I am a big fan of the Earth. I don't think anyone can say that they truly hate the Earth (unless you are an emo kid). But oftentimes when it comes to buying Earth-friendly products, we don't want to dish out the extra money...and it always costs extra money. But we don't want harmful chemicals fumes* in our home and going into our environment. What is the price we are willing to pay? Consider my green cleaning product of choice:
Green works by Clorox. It's all natural, cute packaging and I can usually find a coupon for it. The problem is, without the coupon, the product costs just under last week's pay. Okay, it's not that bad. It runs about $4.39 per 32 ounce spray bottle. That's almost 14 cents an ounce.
A Thrift World reader recently suggested a cost-saving, streak free cleaning alternative: ammonia. For about $1 you can buy a half gallon jug of the stuff equaling only $0.015 per ounce. Buy a spray nose for your jug or transfer to an old spray bottle and you're good to go! For some people, the smell is a bit a too much, so start by adding it to water and increasing the amount of ammonia to see how strong of a scent you are willing to deal with.
It's great for all surfaces including stove tops, windows, bathtubs, tile and much more. Plus, you can use it to unclog drains. A few articles I read said do not combine it with a product using chlorine, which is lethal. I'm suggesting you use ammonia only with water, completely avoiding mixing products.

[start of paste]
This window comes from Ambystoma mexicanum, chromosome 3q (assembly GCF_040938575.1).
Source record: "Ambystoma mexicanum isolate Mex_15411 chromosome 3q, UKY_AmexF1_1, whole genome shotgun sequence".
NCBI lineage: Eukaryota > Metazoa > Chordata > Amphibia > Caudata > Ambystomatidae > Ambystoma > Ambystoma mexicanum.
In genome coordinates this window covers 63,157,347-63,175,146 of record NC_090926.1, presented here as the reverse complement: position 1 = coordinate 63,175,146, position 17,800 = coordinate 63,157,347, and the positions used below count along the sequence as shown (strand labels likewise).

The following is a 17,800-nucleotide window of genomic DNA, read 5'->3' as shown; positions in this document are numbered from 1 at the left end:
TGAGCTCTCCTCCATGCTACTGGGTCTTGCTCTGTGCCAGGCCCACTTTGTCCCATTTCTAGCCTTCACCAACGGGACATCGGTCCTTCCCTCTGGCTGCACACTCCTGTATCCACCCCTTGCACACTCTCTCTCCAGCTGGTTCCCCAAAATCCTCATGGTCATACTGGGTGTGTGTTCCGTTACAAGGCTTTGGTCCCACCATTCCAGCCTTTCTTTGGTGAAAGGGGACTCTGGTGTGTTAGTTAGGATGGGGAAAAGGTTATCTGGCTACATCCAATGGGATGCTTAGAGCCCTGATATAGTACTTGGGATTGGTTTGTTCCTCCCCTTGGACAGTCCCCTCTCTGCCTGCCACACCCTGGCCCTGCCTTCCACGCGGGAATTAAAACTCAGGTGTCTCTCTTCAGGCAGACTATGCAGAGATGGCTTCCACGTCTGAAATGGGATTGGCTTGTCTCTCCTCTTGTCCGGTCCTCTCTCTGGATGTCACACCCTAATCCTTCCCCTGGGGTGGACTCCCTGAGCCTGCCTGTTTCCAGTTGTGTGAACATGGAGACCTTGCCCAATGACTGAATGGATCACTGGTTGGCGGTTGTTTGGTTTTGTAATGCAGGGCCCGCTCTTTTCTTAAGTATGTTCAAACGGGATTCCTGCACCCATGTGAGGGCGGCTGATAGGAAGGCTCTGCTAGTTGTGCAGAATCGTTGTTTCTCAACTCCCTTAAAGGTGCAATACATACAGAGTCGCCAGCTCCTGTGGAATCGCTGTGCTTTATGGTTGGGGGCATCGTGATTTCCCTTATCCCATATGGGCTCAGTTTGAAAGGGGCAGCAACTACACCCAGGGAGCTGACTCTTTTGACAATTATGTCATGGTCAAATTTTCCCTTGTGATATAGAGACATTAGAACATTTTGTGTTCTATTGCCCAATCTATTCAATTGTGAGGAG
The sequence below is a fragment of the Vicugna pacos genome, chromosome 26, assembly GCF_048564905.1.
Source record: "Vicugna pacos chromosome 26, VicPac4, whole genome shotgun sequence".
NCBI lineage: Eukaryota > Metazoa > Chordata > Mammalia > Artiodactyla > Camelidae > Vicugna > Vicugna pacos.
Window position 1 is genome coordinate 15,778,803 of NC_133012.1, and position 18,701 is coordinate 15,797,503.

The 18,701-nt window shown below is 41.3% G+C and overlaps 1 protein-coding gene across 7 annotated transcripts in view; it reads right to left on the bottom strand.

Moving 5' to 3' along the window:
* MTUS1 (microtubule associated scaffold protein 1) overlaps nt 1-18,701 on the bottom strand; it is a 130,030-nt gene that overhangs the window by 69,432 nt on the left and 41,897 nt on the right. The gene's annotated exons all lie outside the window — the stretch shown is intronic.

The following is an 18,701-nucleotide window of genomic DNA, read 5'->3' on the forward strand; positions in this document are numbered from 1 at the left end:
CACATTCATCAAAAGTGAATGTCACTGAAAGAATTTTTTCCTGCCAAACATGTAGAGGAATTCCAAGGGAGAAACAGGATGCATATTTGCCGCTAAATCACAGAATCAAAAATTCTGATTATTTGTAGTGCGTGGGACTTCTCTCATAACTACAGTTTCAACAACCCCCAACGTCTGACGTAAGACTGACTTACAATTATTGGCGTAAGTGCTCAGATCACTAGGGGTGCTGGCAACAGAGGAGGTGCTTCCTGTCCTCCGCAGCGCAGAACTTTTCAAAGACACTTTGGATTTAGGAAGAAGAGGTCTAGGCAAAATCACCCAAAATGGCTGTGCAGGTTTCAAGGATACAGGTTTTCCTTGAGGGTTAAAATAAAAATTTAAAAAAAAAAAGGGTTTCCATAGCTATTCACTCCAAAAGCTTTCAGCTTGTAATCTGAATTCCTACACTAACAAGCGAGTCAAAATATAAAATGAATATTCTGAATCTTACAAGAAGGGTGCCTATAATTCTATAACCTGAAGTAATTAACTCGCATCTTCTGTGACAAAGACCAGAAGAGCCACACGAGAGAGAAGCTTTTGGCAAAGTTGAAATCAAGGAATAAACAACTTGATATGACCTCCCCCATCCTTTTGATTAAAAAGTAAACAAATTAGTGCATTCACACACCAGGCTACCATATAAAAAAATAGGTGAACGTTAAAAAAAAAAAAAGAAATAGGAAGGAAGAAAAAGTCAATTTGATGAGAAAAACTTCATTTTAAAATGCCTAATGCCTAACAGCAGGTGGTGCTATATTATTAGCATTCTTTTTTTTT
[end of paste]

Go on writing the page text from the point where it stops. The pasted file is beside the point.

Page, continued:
Check out these two resources for more info on how to use ammonia to replace all your pricey cleaning products.
How to clean with ammonia
Using ammonia to clean
By the way, I added a new page to my blog called "In the News". This page is dedicated to recent news articles about thrifting. I'm always reading articles I want to blog about but don't have the time, so I'm posting them there. :)
*I have received some comments regarding the safety of ammonia fumes. I will say that although ammonia is considered natural, the fumes can still be harmful so it is best to use it within a well-ventilated room. Here is another article that specifies its hazards as I do not wish to overlook its dangerous capabilities: Is Ammonia the Best Oven Cleaner, Floor Cleaner, Microwave Cleaner? and Guide to Green Living: Natural Cleaning Products